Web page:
• Issue #30: Home Office

    Await! In Async We Trust

    In 1997 I moved back to Argentina to start a career in software engineering in a small web startup. They were in such a small office in the outskirts of Buenos Aires, that my boss told me to go to the phone company, and get a new phone line installed at home. Then she gave me a US Robotics 56K dial-up modem, got me a subscription to an Internet Service Provider, and I worked from home for the first few months. I would only go to the office on Monday mornings for regular coordination, and on other occassions randomly, usually during events. They paid for both the phone line and…

  • Issue #30: Home Office,  Library

    Gerald Weinberg

    Some books are like mirrors. By that I mean that reading them involves a great deal of looking at oneself, both for praise and loathing. Taking a look back in time, reflecting on all those times we thought we were right and we were wrong, bringing back memories of times long gone, some of them painful, most hopefully fun and joyful.

  • Issue #29: Internet Of Things

    Issue #29: Internet Of Things

    Welcome to the twenty-ninth issue of De Programmatica Ipsum, dedicated to the subject of Internet of Things. In this edition, Graham tells his own personal IoT story filled with pain and irony; Adrian argues that the IoT industry is the next target for government regulation; and in the Library section, Graham talks about “Gödel, Escher, Bach” by Douglas Hofstadter and its relationship with code and computers.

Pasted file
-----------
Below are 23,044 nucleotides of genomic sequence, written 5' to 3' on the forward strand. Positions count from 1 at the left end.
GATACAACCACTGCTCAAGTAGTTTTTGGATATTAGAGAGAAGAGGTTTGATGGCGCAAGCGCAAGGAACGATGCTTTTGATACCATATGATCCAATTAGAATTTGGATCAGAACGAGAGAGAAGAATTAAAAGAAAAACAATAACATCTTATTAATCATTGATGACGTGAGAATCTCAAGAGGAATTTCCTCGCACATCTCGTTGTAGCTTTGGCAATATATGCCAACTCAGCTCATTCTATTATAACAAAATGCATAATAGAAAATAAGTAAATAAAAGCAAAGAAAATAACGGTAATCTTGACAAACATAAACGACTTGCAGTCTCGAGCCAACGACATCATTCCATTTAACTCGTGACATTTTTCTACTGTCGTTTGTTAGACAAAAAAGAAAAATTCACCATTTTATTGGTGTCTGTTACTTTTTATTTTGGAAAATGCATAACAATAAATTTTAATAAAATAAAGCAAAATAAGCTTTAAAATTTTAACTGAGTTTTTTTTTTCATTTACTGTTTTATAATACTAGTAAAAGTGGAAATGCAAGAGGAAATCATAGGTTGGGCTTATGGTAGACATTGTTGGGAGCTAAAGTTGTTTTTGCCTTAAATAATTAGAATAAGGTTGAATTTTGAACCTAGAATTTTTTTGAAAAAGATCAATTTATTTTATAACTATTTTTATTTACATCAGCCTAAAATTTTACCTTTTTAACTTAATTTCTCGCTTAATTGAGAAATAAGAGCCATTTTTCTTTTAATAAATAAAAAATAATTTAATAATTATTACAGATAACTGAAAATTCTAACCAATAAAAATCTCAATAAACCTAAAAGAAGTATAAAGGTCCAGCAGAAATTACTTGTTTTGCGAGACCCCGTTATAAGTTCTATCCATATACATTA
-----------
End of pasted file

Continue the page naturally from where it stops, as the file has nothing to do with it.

• Issue #29: Internet Of Things

    On The Need Of Regulation In The IoT Industry

    Reading this magazine is a political act. When choosing between Pravda or the Financial Times; Fox News or PBS; Daring Fireball or Paul Thurrott's SuperSite for Windows, a reader should know what those publications stand for. Every newspaper, every magazine, every blog, every podcast has a point of view, a flag, a position, to be defended and to be upheld. Paraphrasing the words of the "Think Different" campaign, one can disagree with them, vilify them, but one must be sure that each of these publications tries hard not to be ignored. Choosing whichever option is, simply put, a political act.